It always grieves my heart when I read or know of  leaders who have disqualified themselves. It not only hurts them but the team they lead, the organizations they serve and the worthy cause and vision they pursue. 

There are a lot of things which can sink the ship of a current or aspiring leader. 

Here are seven that I’m thinking of—no particular order of importance—just a list. 

1. They focus on personal advancement instead of team success. 

These leaders make it all about themselves. It becomes not what’s best for the team or organization but what’s best for them—what will help advance them.

2. They shift blame to others instead of absorbing it themselves. 

Good leaders share the credit and the blame. Poor leaders usually look for someone to blame when things aren’t going well.

3. They avoid the hard conversations because they might not be liked afterwards. 

It’s more important and God-pleasing  to be respected and honest than to be popular. Some leaders don’t  want to have difficult conversations because they can’t handle people not liking them. It was Eric Geiger who said, “If your goal in life is to keep everybody happy, don’t be a leader, sell ice cream.”

4. They want to be heard instead of wanting to listen. 

All good conversations have listening at the center. God gave us two ears and one mouth for a reason. Many leaders are good talkers, but many leaders are not good listeners. 

5. They delay making  tough decisions under the guise of needing more information or the fear of making a mistake

When making a decision, you will more than likely never have 100% of the information you’d like to have but, in most cases, you’ll have enough.  Leadership is about making decisions, some of which are very difficult. The heat is on the leader when an important and difficult decision needs to be made. Leaders make decisions, that’s what leaders do. Harry Truman said, “If you can’t stand the heat, get out of the kitchen.” If you can’t stand the heat, maybe you shouldn’t  go into the kitchen in the first place.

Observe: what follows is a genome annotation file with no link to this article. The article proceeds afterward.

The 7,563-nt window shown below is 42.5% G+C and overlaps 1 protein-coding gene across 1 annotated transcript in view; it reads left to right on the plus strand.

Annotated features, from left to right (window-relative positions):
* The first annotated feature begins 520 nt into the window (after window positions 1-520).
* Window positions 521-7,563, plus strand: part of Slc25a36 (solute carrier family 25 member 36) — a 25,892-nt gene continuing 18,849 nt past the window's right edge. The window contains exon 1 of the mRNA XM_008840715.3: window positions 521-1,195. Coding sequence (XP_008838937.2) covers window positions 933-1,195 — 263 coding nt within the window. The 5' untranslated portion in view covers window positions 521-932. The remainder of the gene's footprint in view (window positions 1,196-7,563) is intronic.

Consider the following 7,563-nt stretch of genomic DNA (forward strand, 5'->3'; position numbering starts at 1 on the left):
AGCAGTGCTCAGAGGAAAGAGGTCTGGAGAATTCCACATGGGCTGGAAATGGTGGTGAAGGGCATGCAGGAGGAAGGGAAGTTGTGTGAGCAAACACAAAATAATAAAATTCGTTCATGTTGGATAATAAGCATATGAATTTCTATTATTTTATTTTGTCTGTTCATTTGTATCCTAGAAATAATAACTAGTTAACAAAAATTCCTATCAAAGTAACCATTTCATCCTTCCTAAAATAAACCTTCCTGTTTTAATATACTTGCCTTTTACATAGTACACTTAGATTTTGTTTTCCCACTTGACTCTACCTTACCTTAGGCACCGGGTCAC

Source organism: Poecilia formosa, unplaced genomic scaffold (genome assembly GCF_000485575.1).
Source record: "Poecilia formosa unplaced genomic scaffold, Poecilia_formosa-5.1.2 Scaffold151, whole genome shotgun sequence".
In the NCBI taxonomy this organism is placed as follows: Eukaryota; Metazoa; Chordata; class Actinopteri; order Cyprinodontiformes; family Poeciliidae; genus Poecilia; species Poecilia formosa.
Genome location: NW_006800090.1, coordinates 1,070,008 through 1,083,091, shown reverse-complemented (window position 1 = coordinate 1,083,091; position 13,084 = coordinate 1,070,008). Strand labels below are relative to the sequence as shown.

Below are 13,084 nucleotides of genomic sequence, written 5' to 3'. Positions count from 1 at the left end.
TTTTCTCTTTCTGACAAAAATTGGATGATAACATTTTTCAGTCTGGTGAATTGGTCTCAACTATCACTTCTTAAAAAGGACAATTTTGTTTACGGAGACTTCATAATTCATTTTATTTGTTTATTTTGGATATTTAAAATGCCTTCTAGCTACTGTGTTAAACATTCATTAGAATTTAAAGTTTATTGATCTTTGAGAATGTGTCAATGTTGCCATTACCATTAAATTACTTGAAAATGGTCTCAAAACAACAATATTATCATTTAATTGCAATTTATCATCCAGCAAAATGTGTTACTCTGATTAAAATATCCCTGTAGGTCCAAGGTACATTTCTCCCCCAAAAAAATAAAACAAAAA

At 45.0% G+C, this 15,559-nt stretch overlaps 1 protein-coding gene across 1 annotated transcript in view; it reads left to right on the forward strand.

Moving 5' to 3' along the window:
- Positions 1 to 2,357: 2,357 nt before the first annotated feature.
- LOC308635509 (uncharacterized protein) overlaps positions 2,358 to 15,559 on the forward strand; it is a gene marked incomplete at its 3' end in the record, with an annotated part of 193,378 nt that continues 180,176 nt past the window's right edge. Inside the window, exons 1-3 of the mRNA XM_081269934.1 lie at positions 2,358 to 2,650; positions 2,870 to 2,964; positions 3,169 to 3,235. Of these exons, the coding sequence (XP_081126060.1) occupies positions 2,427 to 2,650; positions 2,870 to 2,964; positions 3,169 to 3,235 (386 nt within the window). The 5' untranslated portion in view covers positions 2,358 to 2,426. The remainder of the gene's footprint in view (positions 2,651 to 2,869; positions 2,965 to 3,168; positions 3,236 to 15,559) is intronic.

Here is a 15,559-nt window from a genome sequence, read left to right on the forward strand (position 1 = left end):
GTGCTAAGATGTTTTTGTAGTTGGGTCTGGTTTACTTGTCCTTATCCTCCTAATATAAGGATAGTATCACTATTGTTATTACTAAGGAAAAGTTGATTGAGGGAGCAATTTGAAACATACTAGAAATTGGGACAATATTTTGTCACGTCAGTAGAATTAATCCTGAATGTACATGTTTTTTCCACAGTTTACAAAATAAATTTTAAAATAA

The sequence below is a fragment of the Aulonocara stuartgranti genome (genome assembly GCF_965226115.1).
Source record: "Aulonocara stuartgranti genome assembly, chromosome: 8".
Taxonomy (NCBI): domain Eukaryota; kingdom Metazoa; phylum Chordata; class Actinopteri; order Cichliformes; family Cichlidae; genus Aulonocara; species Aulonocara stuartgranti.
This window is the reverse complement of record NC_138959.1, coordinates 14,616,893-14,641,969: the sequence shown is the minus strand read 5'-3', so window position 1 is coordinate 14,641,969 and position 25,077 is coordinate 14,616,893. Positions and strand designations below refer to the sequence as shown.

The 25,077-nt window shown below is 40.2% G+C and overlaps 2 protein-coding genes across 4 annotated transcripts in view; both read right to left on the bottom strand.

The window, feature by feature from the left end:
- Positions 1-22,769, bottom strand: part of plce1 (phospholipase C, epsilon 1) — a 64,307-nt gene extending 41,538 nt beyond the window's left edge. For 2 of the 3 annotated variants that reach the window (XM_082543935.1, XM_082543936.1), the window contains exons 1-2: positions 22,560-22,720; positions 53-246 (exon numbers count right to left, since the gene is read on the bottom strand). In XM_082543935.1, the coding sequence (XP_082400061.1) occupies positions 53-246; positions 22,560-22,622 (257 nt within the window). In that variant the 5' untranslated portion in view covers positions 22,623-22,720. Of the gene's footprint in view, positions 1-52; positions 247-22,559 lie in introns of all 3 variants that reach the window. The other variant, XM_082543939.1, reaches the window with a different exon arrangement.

6. They act like they  know all the answers.

As a leader its not about always having the right answers, but learning how to ask the right questions. Its fun and somewhat fulfilling to think you have all the answers, but it robs the people you lead from learning how to think and figure things out for themselves. It was John Wooden who said, “Its what you learn after you know it all that counts.” As a leader you know a lot less than you think you know. Things are changing at an incredible pace and some of what you think you know is outdated and not helpful anymore. Good leaders are life-long learners. Some leaders are stockpiling all the pat answers to some questions which  people are simply not asking anymore. I’m in my 80’s but still reading, studying and learning more each day. The person who said you can’t teach an old dog new tricks has never met a truly hungry dog. I’m still hungry and thank the Lord for that.

7. They seldom seek advice or wisdom for fear of appearing incapable or incompetent in their roles and responsibilities.

Believe it or not, you are more of a good leader when you simply say at times, “I don’t know, but let’s find out.” It still amazes me how much I learn from leaders who are much younger than I am. They bring a freshness and insight which I’m too set in my ways to see and appreciate. Saying you don’t know or don’t have experience with something is truly being vulnerable which is highly respected and appreciated by younger people and younger leaders.

Would you really like to grow as a leader? Then do the following: Give this list to those you lead and ask them to evaluate you. Hopefully you’ve created a safe environment and culture where they would feel safe in being honest with you.   A simple1-5.

5-this is definitely true about me and 1-this doesn’t describe me at all. After all, “We have nothing to fear but fear itself.” FDR